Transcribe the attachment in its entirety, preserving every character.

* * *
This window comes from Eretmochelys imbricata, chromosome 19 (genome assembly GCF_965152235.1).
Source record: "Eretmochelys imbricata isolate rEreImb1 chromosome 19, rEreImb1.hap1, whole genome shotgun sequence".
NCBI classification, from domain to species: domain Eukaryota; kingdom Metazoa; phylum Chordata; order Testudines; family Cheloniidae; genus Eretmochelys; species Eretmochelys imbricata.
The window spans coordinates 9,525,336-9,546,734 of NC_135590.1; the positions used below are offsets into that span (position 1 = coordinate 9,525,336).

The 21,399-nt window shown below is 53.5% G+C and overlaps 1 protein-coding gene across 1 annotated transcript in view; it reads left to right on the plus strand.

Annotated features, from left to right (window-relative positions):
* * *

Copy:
This window comes from Eretmochelys imbricata, chromosome 19 (genome assembly GCF_965152235.1).
Source record: "Eretmochelys imbricata isolate rEreImb1 chromosome 19, rEreImb1.hap1, whole genome shotgun sequence".
NCBI classification, from domain to species: domain Eukaryota; kingdom Metazoa; phylum Chordata; order Testudines; family Cheloniidae; genus Eretmochelys; species Eretmochelys imbricata.
The window spans coordinates 9,525,336-9,546,734 of NC_135590.1; the positions used below are offsets into that span (position 1 = coordinate 9,525,336).

The 21,399-nt window shown below is 53.5% G+C and overlaps 1 protein-coding gene across 1 annotated transcript in view; it reads left to right on the plus strand.

Annotated features, from left to right (window-relative positions):